Wow, drastic measures,'s been used successfully for centuries by some very experienced horsemen. I think if it's used by someone knowledgeable then it doesn't take more than once or twice to get the message across, right?

Patricia said...

I want to let you know that I lurk, but really look forward to your entries. I learn from every one, and appreciate the honesty of your revelations. Please keep it up.

Breathe said...

Can't wait for part 4...

gtyyup said...

I've never heard of this piece of equipment...and after Googeling it, I don't think the images or descriptions that Google came up with are anywhere close to what you described. Can you point me to a photo or website that is similar to what you used? (trust me...I don't want one, I just want to know what it is!)

nagonmom said...

Yes!! A story!! I get a childish thrill of excitement when a see a story title!! More! Thanks!

mugwump said...

Gtyyup- Search Equus Libris- then go to the halters and serretas section.
Patricia - Thanks. My road to becoming who I am as a trainer was very convoluted. It was not a single continuous ribbon of success.

HorseOfCourse said...

Yes! More Cupcake!
...but ending too soon.
More! Please!

Becky said...


Melissa said...

Hm. The serreta doesn't look that evil at a glance. No chains or huge levers or anything, just a partially metal noseband wrapped in leather. But it looks like it digs into the the top of the nose pretty well if either party pulls.

I'm interested to see how this one ends. Cupcake is a piece of work.

Shanster said...

Thanks for the post! As always great writing and so interesting... I hadn't heard of a serreta either til now.

Sounds like in capable/knowledgeable/fair hands it is like most the wrong hands awful. In the right ones, effective and you move on, not using it for torture...

We have a Gypsy Vanner farm down the road about 1/2 mile from us. They DO seem like very nice, pretty unflappable, stout horses tho' spendy!

mommyrides said...

Hey Mugs! Good to see you back again! I feel sad for Cupcake and I'm glad to see that you are staying with him, at least in this point of your story.
"The hard reality was this little red colt had not hit the ground like this. His ability to flee had been stripped away from the get go and his solution was anger."
I've seen a lot of kids like this too. It just makes me sad cause it's soooo much harder to fix than if started correctly, kids and horses. I really, really hope you were able to get a handle on this little one.

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5150 said...

Thanks for staying with Cupcake; hope he gets the message-soon. I am rooting for the both of you. Any pics I missed of His Sweetness? Please stay safe.

mugwump said...

5150- I don't have pics of the majority of the horses I worked. I only took photos if I was helping the owner sell them.

glenatron said...

Ouch, the Serrata is a pretty strong tool. They're used a lot in Spain- from time to time you meet an imported iberian horse here that has been trained using one and usually it is a training tool that requires a degree of rehabilitation after use.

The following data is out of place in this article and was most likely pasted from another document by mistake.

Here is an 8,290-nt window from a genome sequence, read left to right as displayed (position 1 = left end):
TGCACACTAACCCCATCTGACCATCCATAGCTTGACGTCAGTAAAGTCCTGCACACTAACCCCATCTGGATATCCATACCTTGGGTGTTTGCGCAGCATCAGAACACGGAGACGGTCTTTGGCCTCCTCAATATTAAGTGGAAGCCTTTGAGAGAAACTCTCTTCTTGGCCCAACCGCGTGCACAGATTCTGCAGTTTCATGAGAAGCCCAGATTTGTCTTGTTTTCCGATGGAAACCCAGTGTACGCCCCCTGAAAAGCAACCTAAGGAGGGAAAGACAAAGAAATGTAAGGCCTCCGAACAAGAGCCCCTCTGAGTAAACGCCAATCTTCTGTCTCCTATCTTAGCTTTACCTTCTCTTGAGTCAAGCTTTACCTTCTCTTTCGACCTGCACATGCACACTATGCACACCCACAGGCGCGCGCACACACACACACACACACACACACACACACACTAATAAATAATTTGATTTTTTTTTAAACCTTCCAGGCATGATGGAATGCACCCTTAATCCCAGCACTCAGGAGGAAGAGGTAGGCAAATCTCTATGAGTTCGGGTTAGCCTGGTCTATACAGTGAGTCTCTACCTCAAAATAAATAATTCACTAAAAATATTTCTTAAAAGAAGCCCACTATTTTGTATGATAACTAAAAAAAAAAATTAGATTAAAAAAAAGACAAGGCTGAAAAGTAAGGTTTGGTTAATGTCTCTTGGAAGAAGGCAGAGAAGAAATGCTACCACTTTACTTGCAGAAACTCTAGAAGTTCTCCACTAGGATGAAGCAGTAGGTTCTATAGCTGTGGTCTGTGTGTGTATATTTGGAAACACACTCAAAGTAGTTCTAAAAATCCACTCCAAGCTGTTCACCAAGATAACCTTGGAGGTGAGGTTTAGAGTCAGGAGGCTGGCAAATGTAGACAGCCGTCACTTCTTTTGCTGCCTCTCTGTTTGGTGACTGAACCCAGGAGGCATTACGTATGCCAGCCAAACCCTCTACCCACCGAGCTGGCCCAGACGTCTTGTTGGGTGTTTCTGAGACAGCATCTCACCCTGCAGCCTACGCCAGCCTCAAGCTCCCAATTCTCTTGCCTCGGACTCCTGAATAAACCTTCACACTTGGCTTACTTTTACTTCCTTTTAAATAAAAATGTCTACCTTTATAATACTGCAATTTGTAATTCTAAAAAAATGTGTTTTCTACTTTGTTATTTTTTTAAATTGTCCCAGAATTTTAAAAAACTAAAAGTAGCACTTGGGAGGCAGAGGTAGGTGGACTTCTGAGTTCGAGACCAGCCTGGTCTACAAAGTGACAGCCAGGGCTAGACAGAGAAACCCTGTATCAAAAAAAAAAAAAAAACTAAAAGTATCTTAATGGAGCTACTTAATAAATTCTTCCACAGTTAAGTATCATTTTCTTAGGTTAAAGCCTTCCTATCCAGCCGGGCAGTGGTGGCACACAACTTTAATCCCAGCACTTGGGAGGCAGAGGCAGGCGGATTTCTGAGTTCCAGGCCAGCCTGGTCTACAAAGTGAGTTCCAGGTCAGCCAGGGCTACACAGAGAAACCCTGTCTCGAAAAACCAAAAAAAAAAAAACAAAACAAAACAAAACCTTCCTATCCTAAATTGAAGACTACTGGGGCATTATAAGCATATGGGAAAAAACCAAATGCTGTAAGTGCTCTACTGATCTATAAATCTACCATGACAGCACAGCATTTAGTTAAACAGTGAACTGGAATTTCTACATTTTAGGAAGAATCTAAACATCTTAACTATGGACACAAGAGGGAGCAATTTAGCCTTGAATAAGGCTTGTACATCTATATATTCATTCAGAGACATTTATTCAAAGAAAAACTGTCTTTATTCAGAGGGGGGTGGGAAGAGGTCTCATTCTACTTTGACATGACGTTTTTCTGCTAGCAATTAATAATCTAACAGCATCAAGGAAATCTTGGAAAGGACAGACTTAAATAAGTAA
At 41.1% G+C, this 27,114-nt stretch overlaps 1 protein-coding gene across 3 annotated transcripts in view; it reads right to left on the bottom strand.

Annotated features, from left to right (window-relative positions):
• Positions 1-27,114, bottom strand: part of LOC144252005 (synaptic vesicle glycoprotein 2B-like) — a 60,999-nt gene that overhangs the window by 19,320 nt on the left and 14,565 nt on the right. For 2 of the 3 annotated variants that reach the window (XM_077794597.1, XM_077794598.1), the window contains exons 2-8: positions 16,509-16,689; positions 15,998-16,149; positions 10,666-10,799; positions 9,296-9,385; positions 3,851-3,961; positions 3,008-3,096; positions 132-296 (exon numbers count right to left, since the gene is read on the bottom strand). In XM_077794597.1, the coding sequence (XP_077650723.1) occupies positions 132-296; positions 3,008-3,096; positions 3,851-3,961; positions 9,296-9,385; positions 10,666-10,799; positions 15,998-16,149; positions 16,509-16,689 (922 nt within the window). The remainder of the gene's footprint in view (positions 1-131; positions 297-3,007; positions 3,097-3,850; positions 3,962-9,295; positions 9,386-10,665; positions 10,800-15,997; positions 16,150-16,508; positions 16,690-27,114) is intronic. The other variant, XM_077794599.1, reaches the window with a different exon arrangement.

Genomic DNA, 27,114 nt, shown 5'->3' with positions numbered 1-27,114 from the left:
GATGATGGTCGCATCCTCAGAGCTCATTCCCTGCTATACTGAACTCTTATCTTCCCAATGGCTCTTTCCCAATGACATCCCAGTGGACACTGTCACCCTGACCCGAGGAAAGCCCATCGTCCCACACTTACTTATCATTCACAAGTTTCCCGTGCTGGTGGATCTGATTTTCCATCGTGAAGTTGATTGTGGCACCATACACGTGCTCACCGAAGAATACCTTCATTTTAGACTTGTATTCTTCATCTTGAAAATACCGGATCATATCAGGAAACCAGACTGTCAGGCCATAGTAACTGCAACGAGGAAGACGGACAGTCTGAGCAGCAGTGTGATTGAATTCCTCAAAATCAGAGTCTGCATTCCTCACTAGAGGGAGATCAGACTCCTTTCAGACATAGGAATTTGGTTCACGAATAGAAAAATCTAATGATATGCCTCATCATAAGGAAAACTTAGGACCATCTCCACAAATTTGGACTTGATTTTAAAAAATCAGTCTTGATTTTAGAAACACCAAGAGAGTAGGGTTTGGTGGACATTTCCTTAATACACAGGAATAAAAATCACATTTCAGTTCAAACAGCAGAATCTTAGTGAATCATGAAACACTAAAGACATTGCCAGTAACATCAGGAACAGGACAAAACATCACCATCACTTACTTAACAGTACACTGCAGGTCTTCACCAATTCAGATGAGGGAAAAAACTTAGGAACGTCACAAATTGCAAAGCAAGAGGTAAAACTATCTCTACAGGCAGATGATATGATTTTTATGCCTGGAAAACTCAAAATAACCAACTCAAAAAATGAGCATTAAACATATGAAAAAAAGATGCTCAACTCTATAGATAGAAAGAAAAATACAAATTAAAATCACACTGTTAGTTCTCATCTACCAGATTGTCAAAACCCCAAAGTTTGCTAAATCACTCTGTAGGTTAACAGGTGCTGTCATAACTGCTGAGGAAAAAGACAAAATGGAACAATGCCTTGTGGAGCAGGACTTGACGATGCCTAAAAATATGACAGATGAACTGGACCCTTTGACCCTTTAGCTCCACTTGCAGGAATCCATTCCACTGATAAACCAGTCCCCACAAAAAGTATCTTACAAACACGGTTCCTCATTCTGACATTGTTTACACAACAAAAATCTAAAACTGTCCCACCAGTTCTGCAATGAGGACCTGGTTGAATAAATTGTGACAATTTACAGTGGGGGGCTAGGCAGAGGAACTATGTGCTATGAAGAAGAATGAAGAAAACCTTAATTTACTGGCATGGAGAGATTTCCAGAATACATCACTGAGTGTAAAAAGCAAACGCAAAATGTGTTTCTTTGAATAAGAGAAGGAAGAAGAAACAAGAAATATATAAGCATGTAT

Not the case in your hands, I'm sure, but then whatever comes of their riding traditions, the general Spanish attitude to animals, women, latin americans and more or less any other group that they be perceived as weak in any way always comes across as that of the relentless bully.

Fyyahchild said...

"The hard reality was this little red colt had not hit the ground like this. His ability to flee had been stripped away from the get go and his solution was anger."

This made me think of Andrew Vachss, the author I got my stranger blogger name from. I just blogged about him recently. Kids/horses/ get what you raise.

lopinon4 said...

Looking forward to the next installment. I have had to use a similar piece of equipment before. Sometimes, you have to choose safety over your own death.

quietann said...

gee, and I feel bad just about putting a chain over my mare's nose while I am handwalking her... but she's recovering from suspensory surgery and spent far too much time looking for things to spook at and flying up in the air on Friday and Saturday. (A friend calls this "the Palomino kite!) I added the chain on Sunday, and she's like, "Oh, you mean business now!" Her head came out of the stars, she relaxed, and it was just easier. Spooky things just got a look, and she was even easier on the cross-ties (with no chain obviously...) I'd rather use the chain than tranq her for every walk.

I remember seeing a trainer using a serreta when I was a teen, and in *his* hands it was just a tool like any other.

badges blues N jazz said...

oh yippy! cant wait for the rest.

Half Dozen Farm said...

Here are pics of serretas:

The bottom three...the ones at the top are bits!

Maddywithay said...

Question.. whats the difference between a lunge cavason and a serreta?

Maddywithay said...

add on to last comment: I ask because the dressage trainer at my barn today had a lunge cavason which had the jointed metal piece and 3 rings attached (similar to this

BritnieAnn said...

ohhhh I'm in serious suspense! Cant wait til read the next!